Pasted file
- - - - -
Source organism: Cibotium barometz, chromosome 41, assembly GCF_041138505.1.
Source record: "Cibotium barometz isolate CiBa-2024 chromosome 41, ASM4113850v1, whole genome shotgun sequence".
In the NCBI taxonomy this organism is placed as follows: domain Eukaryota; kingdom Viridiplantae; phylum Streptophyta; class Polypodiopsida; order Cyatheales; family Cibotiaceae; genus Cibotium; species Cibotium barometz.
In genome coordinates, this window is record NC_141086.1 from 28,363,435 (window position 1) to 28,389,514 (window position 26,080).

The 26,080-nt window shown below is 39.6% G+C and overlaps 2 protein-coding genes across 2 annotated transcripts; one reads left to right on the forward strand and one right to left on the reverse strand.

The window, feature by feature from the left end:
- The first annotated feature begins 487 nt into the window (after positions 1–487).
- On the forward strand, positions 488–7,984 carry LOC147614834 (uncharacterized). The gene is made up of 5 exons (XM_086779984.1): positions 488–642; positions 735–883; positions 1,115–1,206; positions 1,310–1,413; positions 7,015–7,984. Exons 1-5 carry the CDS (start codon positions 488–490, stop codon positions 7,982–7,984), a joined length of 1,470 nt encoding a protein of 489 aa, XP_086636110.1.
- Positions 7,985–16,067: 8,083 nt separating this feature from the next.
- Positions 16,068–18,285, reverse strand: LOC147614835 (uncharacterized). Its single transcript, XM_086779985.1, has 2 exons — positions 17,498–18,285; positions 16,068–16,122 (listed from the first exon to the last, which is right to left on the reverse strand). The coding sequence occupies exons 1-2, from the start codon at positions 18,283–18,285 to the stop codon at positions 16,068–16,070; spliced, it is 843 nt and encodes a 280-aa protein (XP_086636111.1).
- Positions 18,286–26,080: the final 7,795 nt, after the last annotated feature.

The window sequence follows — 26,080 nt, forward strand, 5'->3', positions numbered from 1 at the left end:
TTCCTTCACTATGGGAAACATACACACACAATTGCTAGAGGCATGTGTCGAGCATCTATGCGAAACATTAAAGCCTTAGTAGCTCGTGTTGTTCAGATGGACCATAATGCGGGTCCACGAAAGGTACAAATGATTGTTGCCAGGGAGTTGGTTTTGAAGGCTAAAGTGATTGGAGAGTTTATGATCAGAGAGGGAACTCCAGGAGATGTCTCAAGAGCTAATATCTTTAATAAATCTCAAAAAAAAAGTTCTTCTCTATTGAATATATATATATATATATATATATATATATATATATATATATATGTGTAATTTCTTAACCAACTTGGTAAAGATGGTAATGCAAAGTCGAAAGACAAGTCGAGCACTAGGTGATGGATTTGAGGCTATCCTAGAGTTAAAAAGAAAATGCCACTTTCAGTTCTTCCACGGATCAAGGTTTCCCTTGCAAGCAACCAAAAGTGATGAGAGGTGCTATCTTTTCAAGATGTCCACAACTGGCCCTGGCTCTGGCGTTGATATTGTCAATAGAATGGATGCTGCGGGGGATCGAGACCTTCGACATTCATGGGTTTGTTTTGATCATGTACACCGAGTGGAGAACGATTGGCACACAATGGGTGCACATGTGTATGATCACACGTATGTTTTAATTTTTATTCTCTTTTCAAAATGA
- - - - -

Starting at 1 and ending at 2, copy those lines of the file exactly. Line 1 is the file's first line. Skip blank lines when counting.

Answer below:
Source organism: Cibotium barometz, chromosome 41, assembly GCF_041138505.1.
Source record: "Cibotium barometz isolate CiBa-2024 chromosome 41, ASM4113850v1, whole genome shotgun sequence".